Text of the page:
5) Next, don't do any updates (if you do, start over at #1 - found that the hard way), eject CD and reboot.
6) Now you get the OSX server install screen asking you about standard (stand alone) vs workgroup vs advanced. I originally chose standard but later found out I should have chosen workgroup so I started over again.
7) Now once it comes up you can do the OSX server update (another 200MB+ over the aircard). Note that if you plan on making mistakes like I did its helpful to download these update packages and squirrel them away (I put them on the data drive that I wasn't wiping on each attempt).
8) Now you have an installed OSX server. Time to figure out what it can and cant do. Thats for another episode.

The alternative is to buy/get an OSX server CD that works with your hardware. My first experience with OSX server has not been pleasant.

IT early pains

With our new office we rented space and I hired a group (Rockport Technology Group) to come in and do the wiring, phones and basic network setup. They're a great bunch of guys that i've used before and they always do a first class job. What I was left with was a CISCO ASA5505 firewall, 2 Cisco 521 WAPs, a 48 port GigE switch, a Nortel BCM 50 phone system and a Keyscan card reader system for physical security. 

With that gear I have a wired and wireless network as well as phones and card access for my office which can sit about 40 people. Note that I haven't mentioned an internet connection. Thats because we don't have one yet (!). I ordered dual T1 lines from Verizon, but T1s take time (4-6 weeks). The fallback was Comcast since they were supposedly in the building already and had a 2-3 day install time. Even though they pre-certified the site/install when the guys turned up they found no Comcast in the building. They said they need to run cable to the building and they need to wait for the ground to thaw first (yes, though its April our ground is frozen after you get down a few inches -- welcome to New England). So I cancelled that order. I had had 5 phone lines installed by Verizon for the normal phone system so we asked them to convert one to DSL. You'd think that would be fast, but it takes Verizon 7-10 days to do that too. The DSL should be live next Tuesday. The T1's follow 3-4 weeks later.

So I have an office full of people that need internet access, what do I do? My crazy fallback idea from the beginning was to use my Verizon Aircard. I bought it a while back and used it to be on the net at all times, in the car, in airports, etc. Its a decent card and fast. So in the beginning I had it in my MacBookPro and was just doing internet sharing from it to the Airport. Apple makes this dead easy and it works well. The problem is the office space is 7K+ sq ft so there's no hope of covering much range that way. I could try to extend it with other network gear like Apple's airport express but i'd be buying them to use them for a week or two. I could try to bridge it to our new Cisco wifi but that was still coming online and having its own challenges. The other issue was that I needed to use my MacBookPro for stuff and so the network connection would come and go based on what I was doing which didn't help the others.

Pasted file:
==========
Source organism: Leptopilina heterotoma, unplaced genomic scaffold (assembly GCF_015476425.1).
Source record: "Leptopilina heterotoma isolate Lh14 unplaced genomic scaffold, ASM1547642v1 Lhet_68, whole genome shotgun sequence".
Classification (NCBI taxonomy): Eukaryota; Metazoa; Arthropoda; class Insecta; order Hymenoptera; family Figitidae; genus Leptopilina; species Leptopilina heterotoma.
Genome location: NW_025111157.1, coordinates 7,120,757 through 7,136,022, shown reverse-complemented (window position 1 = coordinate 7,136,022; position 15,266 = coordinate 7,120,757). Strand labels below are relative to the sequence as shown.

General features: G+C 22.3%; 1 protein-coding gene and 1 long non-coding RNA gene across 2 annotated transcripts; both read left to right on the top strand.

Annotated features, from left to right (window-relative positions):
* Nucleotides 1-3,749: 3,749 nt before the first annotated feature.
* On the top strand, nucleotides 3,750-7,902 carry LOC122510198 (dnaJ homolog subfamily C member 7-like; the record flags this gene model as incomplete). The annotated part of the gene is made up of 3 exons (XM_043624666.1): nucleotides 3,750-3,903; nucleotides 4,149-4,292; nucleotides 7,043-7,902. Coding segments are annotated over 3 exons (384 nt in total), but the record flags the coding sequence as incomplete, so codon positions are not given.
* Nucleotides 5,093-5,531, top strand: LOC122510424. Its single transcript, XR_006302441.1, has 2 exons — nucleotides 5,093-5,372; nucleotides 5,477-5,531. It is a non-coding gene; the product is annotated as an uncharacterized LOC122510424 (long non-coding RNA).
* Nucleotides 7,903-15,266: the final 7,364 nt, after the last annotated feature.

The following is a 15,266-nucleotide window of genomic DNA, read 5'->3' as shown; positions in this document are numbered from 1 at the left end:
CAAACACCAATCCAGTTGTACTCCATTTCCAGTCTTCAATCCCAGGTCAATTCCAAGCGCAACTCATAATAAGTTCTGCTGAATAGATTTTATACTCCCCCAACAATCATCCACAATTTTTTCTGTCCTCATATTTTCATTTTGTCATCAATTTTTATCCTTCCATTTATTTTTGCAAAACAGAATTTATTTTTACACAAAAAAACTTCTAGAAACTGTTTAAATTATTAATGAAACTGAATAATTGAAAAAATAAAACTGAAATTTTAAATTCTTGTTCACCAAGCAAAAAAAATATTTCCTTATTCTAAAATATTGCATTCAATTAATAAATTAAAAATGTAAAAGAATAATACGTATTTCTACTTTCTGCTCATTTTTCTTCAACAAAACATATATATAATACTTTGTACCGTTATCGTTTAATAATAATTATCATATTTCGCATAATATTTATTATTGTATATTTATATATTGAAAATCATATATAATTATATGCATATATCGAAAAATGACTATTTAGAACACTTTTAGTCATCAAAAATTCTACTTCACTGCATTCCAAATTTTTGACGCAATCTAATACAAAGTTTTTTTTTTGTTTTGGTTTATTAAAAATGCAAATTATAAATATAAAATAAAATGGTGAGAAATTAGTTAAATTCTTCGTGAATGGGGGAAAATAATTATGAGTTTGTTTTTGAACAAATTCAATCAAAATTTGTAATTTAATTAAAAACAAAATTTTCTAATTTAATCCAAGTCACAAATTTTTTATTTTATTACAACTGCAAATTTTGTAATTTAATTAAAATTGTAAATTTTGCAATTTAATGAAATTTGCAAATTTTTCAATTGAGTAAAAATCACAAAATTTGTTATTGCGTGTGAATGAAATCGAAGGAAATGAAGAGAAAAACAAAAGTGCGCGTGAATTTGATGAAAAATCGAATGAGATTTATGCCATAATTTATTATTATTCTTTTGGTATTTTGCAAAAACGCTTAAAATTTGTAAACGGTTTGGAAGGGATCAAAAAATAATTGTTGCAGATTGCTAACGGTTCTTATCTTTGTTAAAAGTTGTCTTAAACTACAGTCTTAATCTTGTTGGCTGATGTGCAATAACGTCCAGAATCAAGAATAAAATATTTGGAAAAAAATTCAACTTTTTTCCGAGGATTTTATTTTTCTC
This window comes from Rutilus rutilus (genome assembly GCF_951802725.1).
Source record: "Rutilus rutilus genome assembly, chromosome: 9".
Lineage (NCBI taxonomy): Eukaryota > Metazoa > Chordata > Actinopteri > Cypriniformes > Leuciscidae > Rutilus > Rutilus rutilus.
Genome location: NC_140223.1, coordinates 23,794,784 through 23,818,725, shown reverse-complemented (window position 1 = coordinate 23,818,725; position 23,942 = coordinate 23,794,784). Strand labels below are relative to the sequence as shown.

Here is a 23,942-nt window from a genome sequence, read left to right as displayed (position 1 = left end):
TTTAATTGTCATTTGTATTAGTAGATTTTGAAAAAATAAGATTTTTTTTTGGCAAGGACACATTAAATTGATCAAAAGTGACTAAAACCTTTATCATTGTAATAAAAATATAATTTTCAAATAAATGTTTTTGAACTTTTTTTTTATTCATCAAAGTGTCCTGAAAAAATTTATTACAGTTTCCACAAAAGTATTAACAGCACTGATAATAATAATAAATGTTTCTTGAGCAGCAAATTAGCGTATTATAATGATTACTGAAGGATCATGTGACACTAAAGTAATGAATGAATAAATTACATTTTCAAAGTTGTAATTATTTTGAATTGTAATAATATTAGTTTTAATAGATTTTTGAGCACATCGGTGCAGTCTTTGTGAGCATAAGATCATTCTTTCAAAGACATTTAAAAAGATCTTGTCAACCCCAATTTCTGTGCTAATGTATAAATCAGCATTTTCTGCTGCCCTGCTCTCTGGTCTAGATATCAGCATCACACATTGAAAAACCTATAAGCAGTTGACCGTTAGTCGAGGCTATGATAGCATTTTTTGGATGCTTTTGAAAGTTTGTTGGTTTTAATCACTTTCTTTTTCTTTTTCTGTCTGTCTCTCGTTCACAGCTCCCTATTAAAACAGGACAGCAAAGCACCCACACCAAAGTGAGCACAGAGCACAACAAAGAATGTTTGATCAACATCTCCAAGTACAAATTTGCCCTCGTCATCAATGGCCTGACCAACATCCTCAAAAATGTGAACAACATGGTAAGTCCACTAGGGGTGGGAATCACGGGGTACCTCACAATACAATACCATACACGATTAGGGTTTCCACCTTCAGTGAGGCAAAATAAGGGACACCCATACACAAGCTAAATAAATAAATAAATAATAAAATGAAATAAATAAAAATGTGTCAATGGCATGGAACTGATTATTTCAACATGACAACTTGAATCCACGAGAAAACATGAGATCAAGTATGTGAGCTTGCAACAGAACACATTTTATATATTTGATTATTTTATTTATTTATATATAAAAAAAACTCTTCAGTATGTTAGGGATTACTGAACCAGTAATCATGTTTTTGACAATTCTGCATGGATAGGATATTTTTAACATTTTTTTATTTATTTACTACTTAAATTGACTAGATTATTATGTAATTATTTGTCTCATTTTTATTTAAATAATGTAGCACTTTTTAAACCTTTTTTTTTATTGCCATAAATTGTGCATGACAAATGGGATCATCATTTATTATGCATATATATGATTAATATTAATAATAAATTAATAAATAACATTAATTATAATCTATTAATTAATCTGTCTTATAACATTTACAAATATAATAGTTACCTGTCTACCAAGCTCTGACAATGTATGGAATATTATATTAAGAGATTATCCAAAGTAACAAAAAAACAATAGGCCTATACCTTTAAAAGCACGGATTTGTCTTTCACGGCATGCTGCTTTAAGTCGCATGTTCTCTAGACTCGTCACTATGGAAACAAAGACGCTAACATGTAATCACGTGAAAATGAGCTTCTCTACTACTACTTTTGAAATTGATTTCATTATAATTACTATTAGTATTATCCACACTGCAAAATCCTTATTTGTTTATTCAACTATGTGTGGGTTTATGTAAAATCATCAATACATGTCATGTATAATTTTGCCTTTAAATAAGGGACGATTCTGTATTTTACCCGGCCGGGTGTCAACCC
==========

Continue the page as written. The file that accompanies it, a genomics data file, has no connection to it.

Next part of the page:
What I didn't have were any servers set up yet. I had bought 2 of the new Nehalem MacPros to be used for "IT stuff" and decided to use one of them to bridge to the net. I used one with the base Leopard install, installed the aircard and Verizon software and turned on internet sharing bridging the aircard to the wired ethernet port. Since the Cisco WAPs (wireless points) were also connected to the same network, all of a sudden everyone had internet access whether they were on Wifi or wired. The Verizon software (VZ Access Manager) just pain stinks. I have a conspiracy theory on these cell companies and the aircards -- its that when you use too much bandwidth they drop the connection just to see if they can stop the traffic, if nothing else its a brutal throttle. VZAccess doesn't automatically reconnect. But if you look in your network settings when connected with VZaccess, they have a new network location setup with the Verizon modem. In that new location I added in the ethernet port I wanted to share. I also set that location to be my location whether I was connected or not. I then when into the advanced settings of the modem through the OSX network preferences pane and set it up to auto-reconnect, never disconnect etc. With that done the network drops at times but reconnects without my involvement and we've had a productive few days downloading tools, updates, email etc. Its no speed daemon but its something you can live with.

I used that same MacPro to create the VMWare environment for the management apps for the Nortel and Keyscan pieces that I spoke about in my previous post. I also created a basic file shares so we could move things around internally.

Now I needed a real server with permissions for the different elements of the business, that was stable, could be backed up etc. More on that to come.

OSX Office Environment

I've had the fortunate experience (kidding) to become a part time IT guy for my new company. The plan is Mac's all around to limit the IT noise and then virtual machines for those that have some need of Linux/Windows. The basic setup is OSX + MS Office for the Mac + VMWare. Note that despite recent benchmarks of Parallels vs VMWare Fusion I went with VMWare, I did this because like MS Office, they're the leading VM environment and I can download more pre-configured machines etc for that environment than any other. 

The developers need Linux to do their thing and I expected that. What I didn't expect was that some basic applications like the ones to run the Keyscan card key access to the office doors and the Nortel phone system are windows only apps. For those I spent the whopping $300 on Vista Business, installed it in a Windows VM and then installed the apps in there. Generally these infrastructure apps don't need to be running all the time so that makes it even easier. Still, not having web based management or cross-platform apps in this age just shows you how far Apple has to go.

Over the next few posts i'll be talking about my experience in setting up an OSX based office environment and in the process you'll see how little I know about basic IT concepts :)